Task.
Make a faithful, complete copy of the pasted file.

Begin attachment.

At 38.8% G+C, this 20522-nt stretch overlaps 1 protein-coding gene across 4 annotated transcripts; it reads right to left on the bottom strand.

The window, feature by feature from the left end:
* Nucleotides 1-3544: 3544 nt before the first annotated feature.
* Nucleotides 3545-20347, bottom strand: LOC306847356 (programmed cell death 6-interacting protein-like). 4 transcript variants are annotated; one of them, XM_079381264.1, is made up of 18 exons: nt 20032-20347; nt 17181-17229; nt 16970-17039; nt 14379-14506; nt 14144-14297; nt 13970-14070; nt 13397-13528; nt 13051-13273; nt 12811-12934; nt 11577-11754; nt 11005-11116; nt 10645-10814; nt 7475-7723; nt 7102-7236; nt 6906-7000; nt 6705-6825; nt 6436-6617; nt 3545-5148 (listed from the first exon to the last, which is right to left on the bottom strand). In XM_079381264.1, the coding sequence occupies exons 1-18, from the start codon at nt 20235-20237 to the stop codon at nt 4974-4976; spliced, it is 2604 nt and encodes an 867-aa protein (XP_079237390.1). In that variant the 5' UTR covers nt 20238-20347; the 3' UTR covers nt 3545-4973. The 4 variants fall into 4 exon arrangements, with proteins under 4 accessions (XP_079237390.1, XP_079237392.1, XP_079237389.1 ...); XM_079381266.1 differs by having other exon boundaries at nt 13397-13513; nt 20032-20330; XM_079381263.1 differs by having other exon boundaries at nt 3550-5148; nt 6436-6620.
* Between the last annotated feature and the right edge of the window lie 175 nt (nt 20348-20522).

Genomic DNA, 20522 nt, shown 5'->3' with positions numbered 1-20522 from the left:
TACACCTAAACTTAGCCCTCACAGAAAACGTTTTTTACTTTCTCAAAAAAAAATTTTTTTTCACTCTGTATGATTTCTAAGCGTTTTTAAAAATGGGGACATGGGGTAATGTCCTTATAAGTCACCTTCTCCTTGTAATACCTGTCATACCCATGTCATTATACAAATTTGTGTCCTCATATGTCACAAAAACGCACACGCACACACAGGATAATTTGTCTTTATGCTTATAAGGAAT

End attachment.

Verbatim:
At 38.8% G+C, this 20522-nt stretch overlaps 1 protein-coding gene across 4 annotated transcripts; it reads right to left on the bottom strand.

The window, feature by feature from the left end:
* Nucleotides 1-3544: 3544 nt before the first annotated feature.
* Nucleotides 3545-20347, bottom strand: LOC306847356 (programmed cell death 6-interacting protein-like). 4 transcript variants are annotated; one of them, XM_079381264.1, is made up of 18 exons: nt 20032-20347; nt 17181-17229; nt 16970-17039; nt 14379-14506; nt 14144-14297; nt 13970-14070; nt 13397-13528; nt 13051-13273; nt 12811-12934; nt 11577-11754; nt 11005-11116; nt 10645-10814; nt 7475-7723; nt 7102-7236; nt 6906-7000; nt 6705-6825; nt 6436-6617; nt 3545-5148 (listed from the first exon to the last, which is right to left on the bottom strand). In XM_079381264.1, the coding sequence occupies exons 1-18, from the start codon at nt 20235-20237 to the stop codon at nt 4974-4976; spliced, it is 2604 nt and encodes an 867-aa protein (XP_079237390.1). In that variant the 5' UTR covers nt 20238-20347; the 3' UTR covers nt 3545-4973. The 4 variants fall into 4 exon arrangements, with proteins under 4 accessions (XP_079237390.1, XP_079237392.1, XP_079237389.1 ...); XM_079381266.1 differs by having other exon boundaries at nt 13397-13513; nt 20032-20330; XM_079381263.1 differs by having other exon boundaries at nt 3550-5148; nt 6436-6620.
* Between the last annotated feature and the right edge of the window lie 175 nt (nt 20348-20522).

Genomic DNA, 20522 nt, shown 5'->3' with positions numbered 1-20522 from the left:
TACACCTAAACTTAGCCCTCACAGAAAACGTTTTTTACTTTCTCAAAAAAAAATTTTTTTTCACTCTGTATGATTTCTAAGCGTTTTTAAAAATGGGGACATGGGGTAATGTCCTTATAAGTCACCTTCTCCTTGTAATACCTGTCATACCCATGTCATTATACAAATTTGTGTCCTCATATGTCACAAAAACGCACACGCACACACAGGATAATTTGTCTTTATGCTTATAAGGAAT